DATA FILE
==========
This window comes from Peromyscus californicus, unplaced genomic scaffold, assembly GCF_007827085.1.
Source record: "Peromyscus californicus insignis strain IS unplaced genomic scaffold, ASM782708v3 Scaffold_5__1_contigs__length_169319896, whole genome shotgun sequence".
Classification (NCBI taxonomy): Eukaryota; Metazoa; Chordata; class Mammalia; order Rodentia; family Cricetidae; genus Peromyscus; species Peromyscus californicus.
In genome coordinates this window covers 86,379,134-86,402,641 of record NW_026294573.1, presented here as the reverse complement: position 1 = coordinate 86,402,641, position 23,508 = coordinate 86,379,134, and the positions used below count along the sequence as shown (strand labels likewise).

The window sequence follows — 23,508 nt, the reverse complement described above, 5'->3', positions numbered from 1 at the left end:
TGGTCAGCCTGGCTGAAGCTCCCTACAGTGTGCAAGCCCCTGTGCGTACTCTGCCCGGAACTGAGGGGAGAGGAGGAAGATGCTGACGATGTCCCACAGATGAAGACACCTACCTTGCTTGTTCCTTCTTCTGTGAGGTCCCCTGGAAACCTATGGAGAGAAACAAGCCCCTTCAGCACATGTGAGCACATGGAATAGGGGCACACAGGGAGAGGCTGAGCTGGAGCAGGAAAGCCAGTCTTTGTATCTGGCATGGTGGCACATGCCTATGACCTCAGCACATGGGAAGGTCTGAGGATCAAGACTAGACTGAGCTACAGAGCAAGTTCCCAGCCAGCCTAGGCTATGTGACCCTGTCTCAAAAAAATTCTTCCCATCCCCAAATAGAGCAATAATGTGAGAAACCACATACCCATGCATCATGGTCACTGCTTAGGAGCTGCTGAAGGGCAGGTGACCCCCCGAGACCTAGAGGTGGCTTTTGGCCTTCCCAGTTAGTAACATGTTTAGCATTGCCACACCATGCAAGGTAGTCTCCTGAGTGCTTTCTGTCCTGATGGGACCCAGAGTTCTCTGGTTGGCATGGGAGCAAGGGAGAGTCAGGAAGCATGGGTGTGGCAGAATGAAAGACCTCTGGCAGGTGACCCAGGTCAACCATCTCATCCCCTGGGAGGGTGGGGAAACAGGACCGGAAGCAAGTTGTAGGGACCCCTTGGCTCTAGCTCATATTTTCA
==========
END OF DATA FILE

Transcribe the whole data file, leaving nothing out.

This window comes from Peromyscus californicus, unplaced genomic scaffold, assembly GCF_007827085.1.
Source record: "Peromyscus californicus insignis strain IS unplaced genomic scaffold, ASM782708v3 Scaffold_5__1_contigs__length_169319896, whole genome shotgun sequence".
Classification (NCBI taxonomy): Eukaryota; Metazoa; Chordata; class Mammalia; order Rodentia; family Cricetidae; genus Peromyscus; species Peromyscus californicus.
In genome coordinates this window covers 86,379,134-86,402,641 of record NW_026294573.1, presented here as the reverse complement: position 1 = coordinate 86,402,641, position 23,508 = coordinate 86,379,134, and the positions used below count along the sequence as shown (strand labels likewise).

The window sequence follows — 23,508 nt, the reverse complement described above, 5'->3', positions numbered from 1 at the left end:
TGGTCAGCCTGGCTGAAGCTCCCTACAGTGTGCAAGCCCCTGTGCGTACTCTGCCCGGAACTGAGGGGAGAGGAGGAAGATGCTGACGATGTCCCACAGATGAAGACACCTACCTTGCTTGTTCCTTCTTCTGTGAGGTCCCCTGGAAACCTATGGAGAGAAACAAGCCCCTTCAGCACATGTGAGCACATGGAATAGGGGCACACAGGGAGAGGCTGAGCTGGAGCAGGAAAGCCAGTCTTTGTATCTGGCATGGTGGCACATGCCTATGACCTCAGCACATGGGAAGGTCTGAGGATCAAGACTAGACTGAGCTACAGAGCAAGTTCCCAGCCAGCCTAGGCTATGTGACCCTGTCTCAAAAAAATTCTTCCCATCCCCAAATAGAGCAATAATGTGAGAAACCACATACCCATGCATCATGGTCACTGCTTAGGAGCTGCTGAAGGGCAGGTGACCCCCCGAGACCTAGAGGTGGCTTTTGGCCTTCCCAGTTAGTAACATGTTTAGCATTGCCACACCATGCAAGGTAGTCTCCTGAGTGCTTTCTGTCCTGATGGGACCCAGAGTTCTCTGGTTGGCATGGGAGCAAGGGAGAGTCAGGAAGCATGGGTGTGGCAGAATGAAAGACCTCTGGCAGGTGACCCAGGTCAACCATCTCATCCCCTGGGAGGGTGGGGAAACAGGACCGGAAGCAAGTTGTAGGGACCCCTTGGCTCTAGCTCATATTTTCA